Patio pavers bring a traditional elegance to the exterior hardscapes of any business or residence. Nothing will detract from the beauty of the pavers faster than the growth of weeds. When no weeds are present, simple preventative methods will help to keep them from growing. If weeds are already a problem, there are a number of methods that will eliminate the weeds. Discovering the best weed prevention and remedy for your paver area is easy when you understand what causes weeds in the first place and the pros and cons of each weed control method. A weed-free paver area is possible and goes a long way toward making a space inviting and enhancing the curb appeal of your home.
Prevention is one of the best methods of weed control. With a little regular maintenance, weeds can be avoided in the first place.
Most of the time, weeds to not sprout up from beneath the pavers. They actually start with seeds that settle between the cracks of the pavers on the surface. Seeds need to take root in order to grow. Sweeping your pavers regularly will disrupt the seeds prior to rooting, helping to inhibit weed growth. Sweeping also removes surface dirt and helps to enhance curb appeal by keeping your pavers looking clean.
Weeds thrive in cool, damp soil. When the deck or patio is properly sloped, water runs down the slope and doesn’t stay stagnant in the crevices between the pavers, helping to prevent the conditions weeds need to thrive. The slope of the paved area should always tilt away from the house.
An alternative to hand-pulling weeds is taking advantage of a mechanical removal solution. Crack scrapers are outfitted with L-shaped blades that pull a weed from the stem, removing the weed at the base of the stem. Normally, this method leaves behind the root, allowing for regrowth. As a result, mechanical removal is a way to temporarily restore the look of the deck or patio, but future mechanical removal sessions will be needed to remove regrowth.
Pulling weeds is a classic method of removal but it is only effective if the entire plant is removed, root and all. To do this, reach for the lowest point of the stem and carefully pull the weed. Any roots that don’t come with the plant will grow back. This often results in multiple hand-pulling sessions before the problem is remedied. Hands-on removal is possible at the onset of a weed problem, when only a few weeds are present, but it can become a very labor-intensive and less effective method when there is a severe weed problem.
Installing pavers results in spaces between the bricks or stones. The first step in preventing weeds is ensuring proper installation. A sand bed tightly packed provides a level foundation for the deck or patio. Once all the pavers are in place, additional sands should be packed into the crevices. This sand ensures each paver stays in place and helps prevent weed growth.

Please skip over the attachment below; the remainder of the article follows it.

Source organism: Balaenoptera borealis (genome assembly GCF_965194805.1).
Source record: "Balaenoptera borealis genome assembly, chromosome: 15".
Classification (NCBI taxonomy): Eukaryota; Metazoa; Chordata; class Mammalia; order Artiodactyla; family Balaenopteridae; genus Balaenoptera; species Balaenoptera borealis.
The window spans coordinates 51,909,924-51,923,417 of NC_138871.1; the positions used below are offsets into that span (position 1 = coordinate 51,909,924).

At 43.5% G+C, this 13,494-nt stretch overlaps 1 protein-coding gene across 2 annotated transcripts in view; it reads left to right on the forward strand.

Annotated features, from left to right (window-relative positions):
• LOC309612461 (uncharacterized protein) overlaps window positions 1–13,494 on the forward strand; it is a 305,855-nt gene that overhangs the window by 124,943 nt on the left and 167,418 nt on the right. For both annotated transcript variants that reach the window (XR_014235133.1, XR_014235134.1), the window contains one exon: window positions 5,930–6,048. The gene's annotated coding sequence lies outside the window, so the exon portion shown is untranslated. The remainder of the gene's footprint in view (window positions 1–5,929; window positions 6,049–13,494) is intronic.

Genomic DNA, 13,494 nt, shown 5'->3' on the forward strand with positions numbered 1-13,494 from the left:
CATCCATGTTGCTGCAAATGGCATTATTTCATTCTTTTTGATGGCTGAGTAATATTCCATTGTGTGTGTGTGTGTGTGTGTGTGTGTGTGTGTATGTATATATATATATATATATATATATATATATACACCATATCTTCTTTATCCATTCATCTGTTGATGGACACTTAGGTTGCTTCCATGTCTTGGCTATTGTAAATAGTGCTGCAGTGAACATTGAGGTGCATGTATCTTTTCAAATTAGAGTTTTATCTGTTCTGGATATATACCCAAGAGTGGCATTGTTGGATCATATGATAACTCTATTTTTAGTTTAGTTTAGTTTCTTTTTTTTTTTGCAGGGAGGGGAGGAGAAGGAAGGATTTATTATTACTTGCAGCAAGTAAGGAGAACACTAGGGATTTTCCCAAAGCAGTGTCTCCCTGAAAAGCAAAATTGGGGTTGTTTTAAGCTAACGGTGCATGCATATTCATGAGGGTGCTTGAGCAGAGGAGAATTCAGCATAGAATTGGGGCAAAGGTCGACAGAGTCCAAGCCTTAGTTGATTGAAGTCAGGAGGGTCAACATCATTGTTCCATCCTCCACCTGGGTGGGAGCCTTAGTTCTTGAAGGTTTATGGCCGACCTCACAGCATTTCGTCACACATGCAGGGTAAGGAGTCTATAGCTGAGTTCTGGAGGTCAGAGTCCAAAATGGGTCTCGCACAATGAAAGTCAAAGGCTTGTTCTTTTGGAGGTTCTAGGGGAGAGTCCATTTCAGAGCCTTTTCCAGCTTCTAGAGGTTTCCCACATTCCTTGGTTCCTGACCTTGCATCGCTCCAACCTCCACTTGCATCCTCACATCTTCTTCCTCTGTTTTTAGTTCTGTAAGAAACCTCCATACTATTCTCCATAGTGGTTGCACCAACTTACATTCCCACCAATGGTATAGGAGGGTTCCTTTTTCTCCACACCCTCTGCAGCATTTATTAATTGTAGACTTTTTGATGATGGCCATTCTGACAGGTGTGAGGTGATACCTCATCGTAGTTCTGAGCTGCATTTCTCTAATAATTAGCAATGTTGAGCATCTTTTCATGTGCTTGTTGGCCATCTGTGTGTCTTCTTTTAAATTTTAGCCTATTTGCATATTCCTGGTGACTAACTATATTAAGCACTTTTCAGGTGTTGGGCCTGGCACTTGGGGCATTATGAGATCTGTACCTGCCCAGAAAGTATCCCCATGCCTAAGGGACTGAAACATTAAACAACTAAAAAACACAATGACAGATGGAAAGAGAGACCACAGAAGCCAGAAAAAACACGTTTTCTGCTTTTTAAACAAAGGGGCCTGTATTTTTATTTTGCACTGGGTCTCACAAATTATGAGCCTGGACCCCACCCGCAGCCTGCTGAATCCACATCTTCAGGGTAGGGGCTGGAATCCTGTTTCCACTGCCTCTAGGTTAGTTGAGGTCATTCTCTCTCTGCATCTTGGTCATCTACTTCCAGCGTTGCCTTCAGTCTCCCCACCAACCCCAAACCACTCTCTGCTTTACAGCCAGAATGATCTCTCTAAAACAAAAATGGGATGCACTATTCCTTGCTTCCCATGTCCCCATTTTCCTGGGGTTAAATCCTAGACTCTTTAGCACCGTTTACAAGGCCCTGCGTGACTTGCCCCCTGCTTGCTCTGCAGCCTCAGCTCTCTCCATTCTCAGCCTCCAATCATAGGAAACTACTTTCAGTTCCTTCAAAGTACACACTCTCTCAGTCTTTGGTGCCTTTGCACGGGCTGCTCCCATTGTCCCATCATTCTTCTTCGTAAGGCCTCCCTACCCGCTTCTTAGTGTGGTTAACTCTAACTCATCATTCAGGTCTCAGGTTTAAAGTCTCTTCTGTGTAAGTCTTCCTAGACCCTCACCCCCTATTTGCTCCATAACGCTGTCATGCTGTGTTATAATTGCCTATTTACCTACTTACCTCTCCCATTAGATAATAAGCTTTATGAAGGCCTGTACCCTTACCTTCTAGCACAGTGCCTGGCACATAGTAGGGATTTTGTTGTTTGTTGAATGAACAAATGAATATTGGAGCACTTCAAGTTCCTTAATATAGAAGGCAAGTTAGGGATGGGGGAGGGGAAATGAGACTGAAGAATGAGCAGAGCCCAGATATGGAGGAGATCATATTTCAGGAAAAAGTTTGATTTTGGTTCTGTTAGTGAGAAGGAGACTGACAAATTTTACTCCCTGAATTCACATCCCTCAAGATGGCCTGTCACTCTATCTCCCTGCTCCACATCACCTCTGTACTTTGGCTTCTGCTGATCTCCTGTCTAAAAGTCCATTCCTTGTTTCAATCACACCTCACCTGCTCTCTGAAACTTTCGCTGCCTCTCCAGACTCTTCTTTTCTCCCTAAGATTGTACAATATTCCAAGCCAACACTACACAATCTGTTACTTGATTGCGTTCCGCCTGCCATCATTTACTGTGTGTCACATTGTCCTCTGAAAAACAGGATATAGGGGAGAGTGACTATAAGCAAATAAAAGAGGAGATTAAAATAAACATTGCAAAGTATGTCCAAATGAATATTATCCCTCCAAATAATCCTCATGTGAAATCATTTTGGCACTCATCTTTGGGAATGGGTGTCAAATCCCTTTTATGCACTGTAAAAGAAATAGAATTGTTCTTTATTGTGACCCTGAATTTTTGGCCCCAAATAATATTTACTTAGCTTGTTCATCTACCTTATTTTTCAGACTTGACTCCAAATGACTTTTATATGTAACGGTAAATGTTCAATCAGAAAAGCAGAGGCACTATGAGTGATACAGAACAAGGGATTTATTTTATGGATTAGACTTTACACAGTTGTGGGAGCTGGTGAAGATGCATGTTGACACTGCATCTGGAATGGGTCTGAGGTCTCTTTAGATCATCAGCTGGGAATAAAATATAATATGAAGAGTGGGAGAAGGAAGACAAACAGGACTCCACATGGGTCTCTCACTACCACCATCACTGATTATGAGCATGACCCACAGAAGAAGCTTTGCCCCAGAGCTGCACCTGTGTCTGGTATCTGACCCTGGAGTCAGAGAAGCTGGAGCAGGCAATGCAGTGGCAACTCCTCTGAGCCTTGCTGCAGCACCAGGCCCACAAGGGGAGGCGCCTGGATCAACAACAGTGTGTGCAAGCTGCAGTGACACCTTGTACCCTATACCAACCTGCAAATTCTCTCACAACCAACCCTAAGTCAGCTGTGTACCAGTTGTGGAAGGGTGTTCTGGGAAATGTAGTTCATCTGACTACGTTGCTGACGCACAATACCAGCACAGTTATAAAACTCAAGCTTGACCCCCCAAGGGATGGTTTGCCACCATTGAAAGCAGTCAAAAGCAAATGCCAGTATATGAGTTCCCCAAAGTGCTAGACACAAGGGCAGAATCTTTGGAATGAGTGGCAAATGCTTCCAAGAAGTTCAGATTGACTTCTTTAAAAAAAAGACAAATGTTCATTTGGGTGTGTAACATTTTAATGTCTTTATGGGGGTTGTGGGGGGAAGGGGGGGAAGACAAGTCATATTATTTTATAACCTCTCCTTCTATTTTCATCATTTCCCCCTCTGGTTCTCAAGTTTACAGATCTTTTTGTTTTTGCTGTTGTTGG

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When weeds are already present you have to go from prevention to finding effective remedies for the problem. There are a number of ways you can remove existing weeds from your paver area. A single weed-removal method may not be enough. It may be more effective to combine two or more of these strategies, depending on how severe the weed problem is. Once the problem has been rectified, go back to the prevention methods to keep them away.
Spray weeds until they are wet with a ready-to-use nonselective herbicide product, such as one with glyphosate. Do this two weeks before laying the pavers. Respray weeds that are still alive with the herbicide in one week. Discard the dead weeds.
Dig into the soil between the pavers and plant a groundcover that is hardy in your area and is tolerant of the sunlight conditions where the pavers are located. Plant individual plants as deep as the nursery containers, and at the closest recommended spacing for quick coverage. For example, blue star creeper (Isotoma fluviatilis) — which is hardy in U.S. Department of Agriculture plant hardiness zones 5 through 9 — makes an excellent groundcover for such purpose. In mild Mediterranean climates, you could also plant Bowles’ common periwinkle (Vinca minor “Bowles”) in USDA zones 4 to 9.
Getting rid of weeds can seem like a never-ending chore. They’re not just garden pests; they’re also an eyesore when they gather between the brick pavers that are usually so attractive. This is especially a problem if there are gaps between the pavers rather than those that are interlocking. To keep weeds at bay in those spaces, adopt one or more control techniques, some of which are put in place before laying the bricks.